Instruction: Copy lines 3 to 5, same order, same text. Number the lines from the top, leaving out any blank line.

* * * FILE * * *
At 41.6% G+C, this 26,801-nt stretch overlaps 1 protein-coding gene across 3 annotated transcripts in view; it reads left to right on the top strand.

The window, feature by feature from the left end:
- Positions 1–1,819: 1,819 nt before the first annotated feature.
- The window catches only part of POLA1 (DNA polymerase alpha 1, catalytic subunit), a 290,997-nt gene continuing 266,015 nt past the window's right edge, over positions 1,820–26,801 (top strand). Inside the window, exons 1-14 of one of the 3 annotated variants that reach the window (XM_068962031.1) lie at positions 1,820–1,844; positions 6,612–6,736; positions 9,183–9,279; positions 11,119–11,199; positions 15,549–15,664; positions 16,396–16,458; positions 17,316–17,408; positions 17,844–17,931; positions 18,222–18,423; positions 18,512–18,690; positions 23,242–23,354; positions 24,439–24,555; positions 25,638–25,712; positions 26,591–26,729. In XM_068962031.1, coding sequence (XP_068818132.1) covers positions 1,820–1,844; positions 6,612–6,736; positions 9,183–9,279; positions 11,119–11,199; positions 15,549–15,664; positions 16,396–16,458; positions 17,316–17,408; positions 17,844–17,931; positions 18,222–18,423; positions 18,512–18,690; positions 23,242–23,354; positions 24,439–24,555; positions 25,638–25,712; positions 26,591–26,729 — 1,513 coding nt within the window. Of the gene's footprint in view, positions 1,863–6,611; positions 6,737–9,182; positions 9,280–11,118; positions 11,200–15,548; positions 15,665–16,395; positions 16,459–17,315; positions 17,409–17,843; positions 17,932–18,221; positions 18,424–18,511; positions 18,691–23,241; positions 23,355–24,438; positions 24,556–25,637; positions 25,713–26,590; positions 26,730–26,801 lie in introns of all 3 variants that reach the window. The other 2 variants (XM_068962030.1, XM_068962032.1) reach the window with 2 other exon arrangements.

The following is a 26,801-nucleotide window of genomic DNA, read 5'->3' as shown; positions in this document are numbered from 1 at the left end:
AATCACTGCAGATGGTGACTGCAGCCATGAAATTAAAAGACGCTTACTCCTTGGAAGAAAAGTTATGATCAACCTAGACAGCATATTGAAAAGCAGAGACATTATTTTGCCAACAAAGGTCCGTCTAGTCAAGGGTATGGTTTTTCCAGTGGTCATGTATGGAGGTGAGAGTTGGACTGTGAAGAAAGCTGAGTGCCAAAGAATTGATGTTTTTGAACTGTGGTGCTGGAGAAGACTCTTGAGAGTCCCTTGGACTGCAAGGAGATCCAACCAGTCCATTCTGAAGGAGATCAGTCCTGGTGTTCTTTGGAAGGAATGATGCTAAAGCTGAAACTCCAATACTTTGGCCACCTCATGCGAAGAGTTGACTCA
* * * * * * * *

- Positions 1–1,819: 1,819 nt before the first annotated feature.
- The window catches only part of POLA1 (DNA polymerase alpha 1, catalytic subunit), a 290,997-nt gene continuing 266,015 nt past the window's right edge, over positions 1,820–26,801 (top strand). Inside the window, exons 1-14 of one of the 3 annotated variants that reach the window (XM_068962031.1) lie at positions 1,820–1,844; positions 6,612–6,736; positions 9,183–9,279; positions 11,119–11,199; positions 15,549–15,664; positions 16,396–16,458; positions 17,316–17,408; positions 17,844–17,931; positions 18,222–18,423; positions 18,512–18,690; positions 23,242–23,354; positions 24,439–24,555; positions 25,638–25,712; positions 26,591–26,729. In XM_068962031.1, coding sequence (XP_068818132.1) covers positions 1,820–1,844; positions 6,612–6,736; positions 9,183–9,279; positions 11,119–11,199; positions 15,549–15,664; positions 16,396–16,458; positions 17,316–17,408; positions 17,844–17,931; positions 18,222–18,423; positions 18,512–18,690; positions 23,242–23,354; positions 24,439–24,555; positions 25,638–25,712; positions 26,591–26,729 — 1,513 coding nt within the window. Of the gene's footprint in view, positions 1,863–6,611; positions 6,737–9,182; positions 9,280–11,118; positions 11,200–15,548; positions 15,665–16,395; positions 16,459–17,315; positions 17,409–17,843; positions 17,932–18,221; positions 18,424–18,511; positions 18,691–23,241; positions 23,355–24,438; positions 24,556–25,637; positions 25,713–26,590; positions 26,730–26,801 lie in introns of all 3 variants that reach the window. The other 2 variants (XM_068962030.1, XM_068962032.1) reach the window with 2 other exon arrangements.

The following is a 26,801-nucleotide window of genomic DNA, read 5'->3' as shown; positions in this document are numbered from 1 at the left end: